Man Ruptured His 13 Yrs Old Child's Intestine Beating Him On His Birthday

While children’s birthdays are supposed to be filled with fun, happiness and love from their parents, for 13-year-old Somtochukwu Ajebughobi, November 2, 2015, his birthday, was the day his father nearly killed him.

That day, Somtochukwu was rushed to the Reginal Mundi Catholic Hospital, Mushin Lagos, where doctors gave a frightening diagnosis. He had sustained an injury that ruptured his intestine.

This internal injury along with old scars and fresh injuries on the boy’s body reportedly raised the suspicion of the doctor, who attended to the boy.

Saturday PUNCH learnt when the boy was asked how he sustained the injury, he said he got the injury from school, an answer, which would turn out to be what his parents had coached him to say.

The doctor, who said he instantly suspected it was a case of child abuse, referred the child for further tests apart from the initial scan, which had shown the internal injuries.

But the parents allegedly came back to the hospital without carrying out the second test. When the angry doctor insisted they had to present a police report if they refused to say the truth about what happened to the boy, they opened up.

Somtochukwu’s mother, Priscilla, then told the doctor that the boy was kicked in the stomach when her husband, Sunny, was beating him brutally.

The boy was later referred to the Lagos University Teaching Hospital, for further treatment.

A referral letter signed by one Dr. Okojie, indicated the boy suffered “generalised body pains with abdominal swelling and hyperaemia” following the beating.

The letter stated further that an assessment of domestic abuse was made, and that an abdominal ultrasound revealed “free peritoneal fluid ascites, ruptured viscus.”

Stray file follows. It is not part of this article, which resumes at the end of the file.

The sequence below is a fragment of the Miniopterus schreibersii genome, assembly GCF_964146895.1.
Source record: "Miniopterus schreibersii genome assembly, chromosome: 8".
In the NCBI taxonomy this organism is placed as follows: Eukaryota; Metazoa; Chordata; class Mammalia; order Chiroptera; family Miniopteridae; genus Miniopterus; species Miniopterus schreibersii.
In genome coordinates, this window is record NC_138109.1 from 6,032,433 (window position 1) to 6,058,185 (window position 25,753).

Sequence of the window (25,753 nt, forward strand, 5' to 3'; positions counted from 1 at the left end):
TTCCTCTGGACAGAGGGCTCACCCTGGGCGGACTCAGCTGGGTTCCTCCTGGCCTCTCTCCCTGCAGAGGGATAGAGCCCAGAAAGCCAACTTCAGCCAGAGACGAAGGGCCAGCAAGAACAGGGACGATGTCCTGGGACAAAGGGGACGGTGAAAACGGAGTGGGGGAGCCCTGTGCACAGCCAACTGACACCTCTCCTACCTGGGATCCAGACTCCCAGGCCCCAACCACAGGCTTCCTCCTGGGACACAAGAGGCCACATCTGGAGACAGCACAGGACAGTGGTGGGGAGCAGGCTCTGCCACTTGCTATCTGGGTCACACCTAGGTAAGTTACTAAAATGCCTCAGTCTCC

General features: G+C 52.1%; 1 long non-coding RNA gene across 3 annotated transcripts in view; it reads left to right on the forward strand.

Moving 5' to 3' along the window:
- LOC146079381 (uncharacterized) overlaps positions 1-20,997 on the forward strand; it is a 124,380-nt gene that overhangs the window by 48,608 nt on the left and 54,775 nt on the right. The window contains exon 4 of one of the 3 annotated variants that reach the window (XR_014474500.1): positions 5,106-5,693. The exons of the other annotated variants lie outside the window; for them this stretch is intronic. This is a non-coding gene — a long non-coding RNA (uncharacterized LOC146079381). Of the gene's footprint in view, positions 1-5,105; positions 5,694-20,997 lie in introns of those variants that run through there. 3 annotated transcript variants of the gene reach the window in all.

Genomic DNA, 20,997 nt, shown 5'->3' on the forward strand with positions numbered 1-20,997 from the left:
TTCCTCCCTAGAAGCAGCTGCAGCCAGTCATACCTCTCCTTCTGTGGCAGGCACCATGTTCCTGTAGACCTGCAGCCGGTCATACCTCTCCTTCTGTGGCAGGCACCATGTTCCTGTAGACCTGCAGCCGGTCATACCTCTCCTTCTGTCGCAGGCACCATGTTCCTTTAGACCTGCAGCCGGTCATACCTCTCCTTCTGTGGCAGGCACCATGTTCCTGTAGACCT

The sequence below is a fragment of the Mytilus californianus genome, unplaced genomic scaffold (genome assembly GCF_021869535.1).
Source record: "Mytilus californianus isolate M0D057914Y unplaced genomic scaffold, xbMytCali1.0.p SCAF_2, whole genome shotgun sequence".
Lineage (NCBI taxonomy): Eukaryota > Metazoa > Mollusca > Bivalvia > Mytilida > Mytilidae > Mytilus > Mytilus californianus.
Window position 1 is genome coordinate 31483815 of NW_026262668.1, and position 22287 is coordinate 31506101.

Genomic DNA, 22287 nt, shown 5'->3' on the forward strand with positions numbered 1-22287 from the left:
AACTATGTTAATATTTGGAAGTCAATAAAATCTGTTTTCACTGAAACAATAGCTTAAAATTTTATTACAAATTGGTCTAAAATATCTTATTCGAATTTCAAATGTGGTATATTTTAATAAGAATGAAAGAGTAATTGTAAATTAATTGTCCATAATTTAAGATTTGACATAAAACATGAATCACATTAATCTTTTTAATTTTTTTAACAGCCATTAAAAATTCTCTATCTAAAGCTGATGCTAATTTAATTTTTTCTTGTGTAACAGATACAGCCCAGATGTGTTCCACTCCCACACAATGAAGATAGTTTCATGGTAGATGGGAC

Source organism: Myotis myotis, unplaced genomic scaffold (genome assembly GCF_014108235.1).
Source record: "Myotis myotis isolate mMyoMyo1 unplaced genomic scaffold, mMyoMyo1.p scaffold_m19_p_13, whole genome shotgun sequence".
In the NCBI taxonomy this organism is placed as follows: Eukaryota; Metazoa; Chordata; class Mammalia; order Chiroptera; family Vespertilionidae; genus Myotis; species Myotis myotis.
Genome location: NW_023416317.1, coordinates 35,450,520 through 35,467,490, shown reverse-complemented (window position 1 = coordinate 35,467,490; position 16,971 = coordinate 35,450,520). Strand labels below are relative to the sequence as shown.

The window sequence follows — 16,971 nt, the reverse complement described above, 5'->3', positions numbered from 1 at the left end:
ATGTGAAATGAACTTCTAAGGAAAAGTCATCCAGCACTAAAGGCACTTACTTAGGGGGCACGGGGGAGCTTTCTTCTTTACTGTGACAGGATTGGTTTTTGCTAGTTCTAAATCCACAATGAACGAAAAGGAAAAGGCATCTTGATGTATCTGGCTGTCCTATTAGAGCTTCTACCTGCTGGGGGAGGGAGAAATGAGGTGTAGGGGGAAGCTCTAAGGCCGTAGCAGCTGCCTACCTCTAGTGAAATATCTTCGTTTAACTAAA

In agony, Somtochukwu explained on his hospital bed that his father descended on him simply because, he decided to visit his aunt, whom his father had warned him and his older siblings never to visit.

He said, “My mummy’s sister said she would buy a new pair of slippers for me and I went there to collect it on my birthday. My daddy never wants us to see her even though she has been taking care of us since we were small.

“When my daddy saw me with the slippers and knew she bought the slippers for me, he started beating me. He locked me up in a room and beat me. He kicked me in the stomach many times before he left me there.”

Priscilla told our correspondent that she was away in church when the beating took place, so she was not in a position to stop it.

When asked about the different scars on the body of her son, she attested to the fact that her husband had in the past beaten the boy brutally.

Priscilla has five children, of whom Somtochukwu is the youngest.

“I am not trying to cover up for my husband. I would accept even if he has to be locked up for some days and made to sign an undertaking not to beat the children anymore,” she said.

When Sunny was contacted, he sounded remorseful as he explained he did not expect the result of the beating would be that severe.

He said, “I did not expect he would be injured that much. What happened was a big mistake on my part. I blame myself for whatever has happened. He is very troublesome but I know nobody wants to hear that now.

“He wanted to jump out of the window and with annoyance, I drew him back. I think my leg must have kicked him in the process. We rushed him immediately to the hospital.”

The boy’s case was so severe that officials of the hospital had to inform activists from the Esther Child Rights Foundation about the plight of the child.

Director of the foundation, Mrs. Esther Ogwu, said the boy could have died simply because his mother was covering up for his father despite past brutal beatings.

The case has yet to be reported to the police but Ogwu said her foundation was taking up the case with the National Human Rights Commission.

“Parents should not pretend they do not know they cannot just treat their children like animals. The protection of children against abuse and domestic torture is important.

“In this case, we want to ensure that this child is protected. The commission would determine the next line of action but the welfare of the child is very important at this point,” Ogwu said.

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